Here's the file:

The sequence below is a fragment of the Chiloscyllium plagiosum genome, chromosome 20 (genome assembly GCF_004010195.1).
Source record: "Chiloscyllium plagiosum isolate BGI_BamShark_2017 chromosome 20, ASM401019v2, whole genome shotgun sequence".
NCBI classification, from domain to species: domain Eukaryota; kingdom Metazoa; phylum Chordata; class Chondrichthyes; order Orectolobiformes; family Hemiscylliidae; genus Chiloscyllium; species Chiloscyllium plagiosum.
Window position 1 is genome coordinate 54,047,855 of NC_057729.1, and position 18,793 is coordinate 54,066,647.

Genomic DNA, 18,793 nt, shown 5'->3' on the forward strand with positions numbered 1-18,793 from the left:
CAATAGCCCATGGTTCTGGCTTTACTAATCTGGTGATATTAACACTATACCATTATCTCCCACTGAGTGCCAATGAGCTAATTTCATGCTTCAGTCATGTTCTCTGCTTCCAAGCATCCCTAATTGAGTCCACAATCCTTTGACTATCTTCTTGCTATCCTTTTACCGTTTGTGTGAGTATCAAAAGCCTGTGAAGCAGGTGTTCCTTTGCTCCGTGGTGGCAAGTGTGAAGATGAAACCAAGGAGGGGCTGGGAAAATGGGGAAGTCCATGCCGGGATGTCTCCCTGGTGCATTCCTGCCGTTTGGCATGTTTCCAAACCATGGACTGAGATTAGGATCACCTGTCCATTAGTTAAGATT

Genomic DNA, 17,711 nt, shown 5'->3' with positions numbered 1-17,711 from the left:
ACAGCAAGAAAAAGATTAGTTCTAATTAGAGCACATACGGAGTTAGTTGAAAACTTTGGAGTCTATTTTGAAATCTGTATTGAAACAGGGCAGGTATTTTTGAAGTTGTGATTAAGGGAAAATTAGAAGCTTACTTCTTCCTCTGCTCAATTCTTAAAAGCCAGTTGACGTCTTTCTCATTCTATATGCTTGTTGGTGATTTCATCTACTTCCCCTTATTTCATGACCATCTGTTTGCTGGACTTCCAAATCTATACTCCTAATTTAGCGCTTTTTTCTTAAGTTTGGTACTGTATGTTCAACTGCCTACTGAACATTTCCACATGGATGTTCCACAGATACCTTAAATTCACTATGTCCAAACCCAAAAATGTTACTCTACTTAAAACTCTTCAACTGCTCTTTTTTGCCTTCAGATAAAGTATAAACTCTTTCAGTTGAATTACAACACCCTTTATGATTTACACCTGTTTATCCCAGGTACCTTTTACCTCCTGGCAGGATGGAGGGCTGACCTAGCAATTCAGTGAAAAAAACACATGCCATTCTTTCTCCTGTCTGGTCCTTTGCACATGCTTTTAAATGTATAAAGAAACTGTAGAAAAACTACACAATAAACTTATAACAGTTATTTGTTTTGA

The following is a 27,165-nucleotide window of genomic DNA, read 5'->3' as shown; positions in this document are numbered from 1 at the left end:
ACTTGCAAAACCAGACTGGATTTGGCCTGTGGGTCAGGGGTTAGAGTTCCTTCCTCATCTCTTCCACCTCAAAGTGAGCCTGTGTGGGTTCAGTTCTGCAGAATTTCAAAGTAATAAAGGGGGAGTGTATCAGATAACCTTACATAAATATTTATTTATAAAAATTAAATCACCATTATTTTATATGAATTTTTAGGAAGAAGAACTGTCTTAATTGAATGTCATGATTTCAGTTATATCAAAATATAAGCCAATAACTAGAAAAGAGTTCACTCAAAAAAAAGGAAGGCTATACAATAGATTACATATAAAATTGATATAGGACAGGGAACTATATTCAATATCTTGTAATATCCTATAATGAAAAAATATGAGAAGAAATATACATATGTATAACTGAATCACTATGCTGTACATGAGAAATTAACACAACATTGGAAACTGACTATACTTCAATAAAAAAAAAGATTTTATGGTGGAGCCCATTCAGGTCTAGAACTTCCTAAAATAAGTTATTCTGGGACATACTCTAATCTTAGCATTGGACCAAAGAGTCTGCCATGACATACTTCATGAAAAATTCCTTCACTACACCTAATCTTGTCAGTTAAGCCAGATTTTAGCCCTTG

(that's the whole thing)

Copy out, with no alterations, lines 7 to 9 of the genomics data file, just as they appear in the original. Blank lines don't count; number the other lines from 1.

Genomic DNA, 17,711 nt, shown 5'->3' with positions numbered 1-17,711 from the left:
ACAGCAAGAAAAAGATTAGTTCTAATTAGAGCACATACGGAGTTAGTTGAAAACTTTGGAGTCTATTTTGAAATCTGTATTGAAACAGGGCAGGTATTTTTGAAGTTGTGATTAAGGGAAAATTAGAAGCTTACTTCTTCCTCTGCTCAATTCTTAAAAGCCAGTTGACGTCTTTCTCATTCTATATGCTTGTTGGTGATTTCATCTACTTCCCCTTATTTCATGACCATCTGTTTGCTGGACTTCCAAATCTATACTCCTAATTTAGCGCTTTTTTCTTAAGTTTGGTACTGTATGTTCAACTGCCTACTGAACATTTCCACATGGATGTTCCACAGATACCTTAAATTCACTATGTCCAAACCCAAAAATGTTACTCTACTTAAAACTCTTCAACTGCTCTTTTTTGCCTTCAGATAAAGTATAAACTCTTTCAGTTGAATTACAACACCCTTTATGATTTACACCTGTTTATCCCAGGTACCTTTTACCTCCTGGCAGGATGGAGGGCTGACCTAGCAATTCAGTGAAAAAAACACATGCCATTCTTTCTCCTGTCTGGTCCTTTGCACATGCTTTTAAATGTATAAAGAAACTGTAGAAAAACTACACAATAAACTTATAACAGTTATTTGTTTTGA

The following is a 27,165-nucleotide window of genomic DNA, read 5'->3' as shown; positions in this document are numbered from 1 at the left end: